NY Appeals Court Rules Email Signature Can Bind Settlement Agreement
New York attorneys and their clients should think twice before hitting “send.” A New York appeals court recently held that typing your name at the end of an email is sufficient to create a binding and enforceable stipulation of the settlement under CPLR 2104.
The Facts of the Case
Forcelli v. Gelco Corporation involved an email sent by a claims adjuster authorized to settle a motor vehicle accident case on behalf of the insured. The email memorialized a conversation in which the plaintiffs’ attorney orally accepted the insurance company’s settlement offer. The email stated:
Per our phone conversation today, May 3, 2011, you accepted my offer of $230,000 to settle this case. Please have your client executed [sic] the attached Medicare form as no settlement check can be issued without this form.
You also agreed to prepare the release, please included [sic] the following names: Xerox Corporation, Gelco Corporation, Mitchell G. Maller and Sedgwick CMS. Please forward the release and dismissal for my review. Thanks Brenda Greene.
The plaintiff appealed the lower court’s dismissal of the claims against the defendants, arguing on appeal that Greene’s email message constituted a binding written settlement agreement pursuant to CPLR 2104. The statute provides: “An agreement between parties or their attorneys relating to any matter in an action . . . is not binding upon a party unless it is in a writing subscribed by him or his attorney.”
The Appellate Court’s Decision
The Appellate Division, Second Department, ultimately agreed that the email constituted an enforceable agreement. While the panel acknowledged that email messages cannot be “signed in the traditional sense,” it further noted the lack of a handwritten signature has not prevented other New York courts from concluding that an email message can be enforced as a binding agreement pursuant to CPLR 2104. For example, in Williamson v Delsener (59 AD3d 291, 291), the Appellate Division, First Department, stated that “emails exchanged between counsel, which contained their printed names at the end, constitute signed writings (CPLR 2104) within the meaning of the statute of frauds.”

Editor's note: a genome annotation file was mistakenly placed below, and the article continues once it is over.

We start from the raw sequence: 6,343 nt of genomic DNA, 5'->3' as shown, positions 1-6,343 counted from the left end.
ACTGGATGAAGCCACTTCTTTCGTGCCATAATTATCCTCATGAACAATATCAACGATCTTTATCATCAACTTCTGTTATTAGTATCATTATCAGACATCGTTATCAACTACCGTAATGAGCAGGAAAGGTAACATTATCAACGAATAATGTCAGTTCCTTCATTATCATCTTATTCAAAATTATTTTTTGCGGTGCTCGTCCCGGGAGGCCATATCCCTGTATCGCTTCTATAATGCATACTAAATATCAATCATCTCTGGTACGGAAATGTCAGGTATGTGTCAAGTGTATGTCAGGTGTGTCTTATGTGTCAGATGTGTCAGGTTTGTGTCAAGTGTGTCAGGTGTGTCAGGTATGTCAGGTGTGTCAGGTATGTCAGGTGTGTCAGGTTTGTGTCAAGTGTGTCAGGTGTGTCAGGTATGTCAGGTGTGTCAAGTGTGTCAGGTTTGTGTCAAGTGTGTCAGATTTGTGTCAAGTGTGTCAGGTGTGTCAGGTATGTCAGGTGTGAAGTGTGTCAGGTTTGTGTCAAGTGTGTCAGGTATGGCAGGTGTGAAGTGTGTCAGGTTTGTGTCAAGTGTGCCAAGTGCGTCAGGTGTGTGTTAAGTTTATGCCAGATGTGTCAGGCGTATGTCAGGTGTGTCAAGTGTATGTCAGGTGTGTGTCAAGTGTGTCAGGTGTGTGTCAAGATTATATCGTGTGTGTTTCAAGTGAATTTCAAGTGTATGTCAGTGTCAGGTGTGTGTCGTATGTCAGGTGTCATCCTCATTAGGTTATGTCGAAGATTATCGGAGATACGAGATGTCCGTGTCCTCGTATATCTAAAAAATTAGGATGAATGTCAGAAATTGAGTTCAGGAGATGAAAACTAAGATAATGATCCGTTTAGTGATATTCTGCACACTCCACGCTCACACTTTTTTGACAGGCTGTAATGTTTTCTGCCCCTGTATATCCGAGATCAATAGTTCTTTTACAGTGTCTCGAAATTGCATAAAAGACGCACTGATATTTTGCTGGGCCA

In this case, the court held that “where an email message contains all material terms of a settlement and a manifestation of mutual accord, and the party to be charged, or his or her agent, types his or her name under circumstances manifesting an intent that the name be treated as a signature, such an email message may be deemed a subscribed writing within the meaning of CPLR 2104 so as to constitute an enforceable agreement.”
"Given the widespread use of email as a form of written communication in both personal and business affairs, it would be unreasonable to conclude that email messages are incapable of conforming to the criteria of CPLR 2104 simply because they cannot be physically signed in a traditional fashion," Justice Sandra Sgroi further explained on behalf of the Forcelli panel.
In weighing the enforceability of the agreement, the court placed great weight on the fact that the adjuster typed her name at the end of the email, rather than relying on an automatic signature. "This indicates that the author purposefully added her name to this particular email message, rather than a situation where the sender's email software has been programmed to automatically generate the name of the email sender, along with other identifying information, every time an email message is sent," Sgroi wrote.
As this case highlights, email exchanges can lead to a legally binding contract. Moreover, courts across the country have found that a series of messages can still meet the requirements of an enforceable contract.
With this in mind, business professionals should consider using a disclaimer when negotiating through e-mail. The disclaimer should make it clear that a separate written contract must be executed in order for the agreement to be enforceable.